There are meaningful differences between outdoor education and land-based learning. It’s beneficial for educators and students to understand these differences and participate in both types of programs depending on the resources available to them.

Educators often feel the need to balance curriculum expectations with fun activities, but a nature walk can do both without compromising. Read the activity below and see how many curriculum connections and opportunities you can create!

Nature Walk

Prepare for the nature walk by having students brainstorm what they will need. Have your students consider the weather conditions and decide what clothing they will need, like rain gear, warm socks, and additional layers in case the weather changes suddenly. 

Once you’re outside, have your students explore! As they walk, encourage them to search for animal tracks or homes. Are there new plants sprouting from the ground? Are there mushrooms growing on any stumps or logs? Have them draw pictures and record their observations. 

Before returning to the classroom, stop to rest in a safe spot and enjoy the sights and sounds of nature.


Encourage students to record their experiences outside and journal about their observations, experiences, or feelings. What has the land done for them? How has the land changed over time? How has their relationship with the land changed? Give students choice in how they record their thoughts. For example, students could write in a journal, record a video, or draw pictures.


When you return to the classroom, continue your outdoor learning by having students reflect on their experience. Ask them how they felt during the nature walk and invite them to share their observations and reflections. Find news articles or stories about nature, and have students consider why nature is important, why we should respect the land, and how we can take care of it.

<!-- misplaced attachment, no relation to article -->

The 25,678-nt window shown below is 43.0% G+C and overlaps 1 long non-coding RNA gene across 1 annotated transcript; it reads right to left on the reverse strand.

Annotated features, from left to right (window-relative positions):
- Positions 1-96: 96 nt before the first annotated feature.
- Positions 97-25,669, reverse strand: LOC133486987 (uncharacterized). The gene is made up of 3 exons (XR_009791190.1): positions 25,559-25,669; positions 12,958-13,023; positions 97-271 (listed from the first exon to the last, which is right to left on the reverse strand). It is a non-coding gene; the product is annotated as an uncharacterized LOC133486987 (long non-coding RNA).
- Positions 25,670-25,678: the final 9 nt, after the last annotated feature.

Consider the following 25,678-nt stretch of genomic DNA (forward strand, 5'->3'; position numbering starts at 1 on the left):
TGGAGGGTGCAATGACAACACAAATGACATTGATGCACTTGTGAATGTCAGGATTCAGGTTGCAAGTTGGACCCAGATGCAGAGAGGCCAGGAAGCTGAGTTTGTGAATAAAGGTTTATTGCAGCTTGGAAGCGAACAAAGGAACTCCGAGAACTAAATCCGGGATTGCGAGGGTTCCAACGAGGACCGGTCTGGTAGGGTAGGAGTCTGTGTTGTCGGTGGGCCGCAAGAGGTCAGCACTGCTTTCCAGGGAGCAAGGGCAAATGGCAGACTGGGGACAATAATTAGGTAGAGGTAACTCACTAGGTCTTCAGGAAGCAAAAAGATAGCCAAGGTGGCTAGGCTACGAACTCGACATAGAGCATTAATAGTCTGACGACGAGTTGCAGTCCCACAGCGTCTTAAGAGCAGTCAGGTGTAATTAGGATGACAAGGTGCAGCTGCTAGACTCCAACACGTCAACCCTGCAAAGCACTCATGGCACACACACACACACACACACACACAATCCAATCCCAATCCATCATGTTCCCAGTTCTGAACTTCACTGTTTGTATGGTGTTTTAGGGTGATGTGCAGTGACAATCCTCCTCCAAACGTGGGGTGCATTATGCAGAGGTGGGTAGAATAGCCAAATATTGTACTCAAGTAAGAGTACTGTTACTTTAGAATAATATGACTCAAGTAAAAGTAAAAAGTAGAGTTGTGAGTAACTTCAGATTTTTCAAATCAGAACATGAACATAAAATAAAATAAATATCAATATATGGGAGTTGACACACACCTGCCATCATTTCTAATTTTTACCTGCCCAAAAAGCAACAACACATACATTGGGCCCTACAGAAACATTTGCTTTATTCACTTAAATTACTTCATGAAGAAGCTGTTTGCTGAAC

Nature in the Classroom

While the nature walk might be a highlight for educators and students alike, it’s not always possible to bring students outside. Instead, you can try bringing nature inside. For example, you could have students grow plants from seeds and chart the stages of growth or have students draw or sketch natural objects.


Land-based learning involves a deep connection with the land and all living things. Indigenous cultures often connect and teach these lessons through stories. If possible, invite Knowledge Keepers into the classroom to share stories about their understanding of nature and their relationship to the land.

Connecting land-based learning with stories by Indigenous authors is a great way to bring the learning outdoors back inside the classroom and vice versa. The First Nations Education Steering Committee has an annotated list of resources for students in grades K–12. Novel studies, short stories, poetry, and informational texts can all become bridges between the classroom and the outdoors.

Get Creative!

These are only a few ideas for incorporating outdoor or land-based learning into your classroom. Scale or adapt these ideas based on your own experience and the resources available to you.

Do you have other ideas for incorporating outdoor learning? We’d love to hear from you! Please email us and share your experiences.


Kirkness, V. J., R. Barnhardt (2001). First Nations and higher education: The four R’s – Respect, relevance, reciprocity, responsibility. In R. Hayoe and J. Pan (Eds.), Knowledge across cultures: A contribution to dialogue among civilizations. Comparative Education Research Centre, University of Hong Kong. https://www.uaf.edu/ankn/publications/collective-works-of-ray-b/Four-Rs-2nd-Ed.pdf